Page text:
by Chris Potter
The piece was Dailey's latest effort to take on the Obama administration, and its requirement that employers offer insurance that covers contraception -- even if the employer morally opposes birth control. As my friend knew, I've taken the other side of that issue. What's more, Dailey's column asserts that those who see a "war on women" taking place -- the subject of a column I wrote last week -- are in fact "waging war on the Constitution and on reason itself."
Ordinarily, this is where I'd up the rhetorical ante in turn and say, "Oh yeah? Well you're waging war on the universe." But my friend was wrong. A close reading of Dailey's column suggests that she and I may be on the same page after all.
That would no doubt surprise Dailey, a prolife conservative. But I'm gonna argue here that, in trying to attack lefties like me, she ends up knocking the pins out from her own allies. Let's watch!
Much of Dailey's column presents a hypothetical case: What if instead of birth control, employers were required to buy firearms for their workers? What would you granola-crunching peaceniks think about government mandates then, huh?
Actually, as a gun fan whose wife would divorce him for buying a firearm ... I'd think it was pretty sweet. But it's still a bad analogy, for reasons we'll get into later. And it leads Dailey to draw distinctions -- about the spending of "private funds" versus other money -- that don't help her cause much. To wit:
"Some defenders of the contraception mandate have argued, ridiculously, that as citizens we are often forced to pay, through taxes, for policies or budget items we don't agree with ... But this conflict is not about the use of taxes -- it's about the use of private funds."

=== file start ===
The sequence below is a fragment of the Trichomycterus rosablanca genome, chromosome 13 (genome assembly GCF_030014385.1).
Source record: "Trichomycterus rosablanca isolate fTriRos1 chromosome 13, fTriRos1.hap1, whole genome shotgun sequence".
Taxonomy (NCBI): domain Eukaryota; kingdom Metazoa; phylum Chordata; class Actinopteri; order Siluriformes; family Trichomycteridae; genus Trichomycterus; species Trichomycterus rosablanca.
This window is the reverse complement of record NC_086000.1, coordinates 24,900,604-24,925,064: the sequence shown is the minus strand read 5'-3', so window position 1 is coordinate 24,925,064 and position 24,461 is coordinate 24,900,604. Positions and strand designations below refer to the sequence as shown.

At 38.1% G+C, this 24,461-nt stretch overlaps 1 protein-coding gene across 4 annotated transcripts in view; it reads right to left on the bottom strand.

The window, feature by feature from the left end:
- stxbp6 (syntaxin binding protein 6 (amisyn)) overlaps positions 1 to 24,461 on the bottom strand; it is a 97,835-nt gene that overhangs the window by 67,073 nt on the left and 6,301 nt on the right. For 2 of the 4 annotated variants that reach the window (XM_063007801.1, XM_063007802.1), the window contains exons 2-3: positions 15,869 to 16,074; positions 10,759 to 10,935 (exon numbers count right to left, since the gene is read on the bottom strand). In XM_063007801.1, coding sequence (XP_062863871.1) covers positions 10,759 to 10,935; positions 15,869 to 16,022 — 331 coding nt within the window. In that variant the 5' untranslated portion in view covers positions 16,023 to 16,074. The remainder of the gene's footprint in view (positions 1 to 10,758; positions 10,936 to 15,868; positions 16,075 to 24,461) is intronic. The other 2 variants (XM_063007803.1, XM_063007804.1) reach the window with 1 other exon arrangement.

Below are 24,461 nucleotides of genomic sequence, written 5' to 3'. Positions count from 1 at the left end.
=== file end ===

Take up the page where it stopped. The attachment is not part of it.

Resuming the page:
Dear me. Is it ridiculous to suggest an equivalence between what your tax dollars support, and what you are required to pay for out of your own pocket? I hope not ... because I've made that very comparison. And in my own defense, I'm not alone. Dailey's prolife allies, whose convictions she is at such pains to protect, do it too.
In fact, conservatives routinely argue that where abortion is concerned, tax dollars should NOT support anything that some Americans find objectionable. Consider the Hyde Amendment, which bars the use of federal money for abortion, and Bush-era objections to the use of stem cells in research. Or consider these words from the head of the anti-choice Susan B. Anthony List: "There is one word that grassroots America articulated over and over when it comes to use of its tax dollars for objectionable purposes, and that word is a resounding 'no.'"
"Our tax dollars should never be used to provide abortions," agrees former GOP presidential aspirant Mike Huckabee, and numerous other Republican officials.
Perhaps Dailey's next column will denounce the Hyde Amendment -- and conservative objections to funding Planned Parenthood -- as ridiculous too. After all, she writes, while pacifists "may not agree" with supporting national defense, their complaints are constrained by the fact that the government "does not compel them to serve as soldiers or to use their own money to buy guns." Similarly, while Republicans may not agree with abortion, repealing the Hyde amendment wouldn't compel them to either have or perform one. So what's the problem?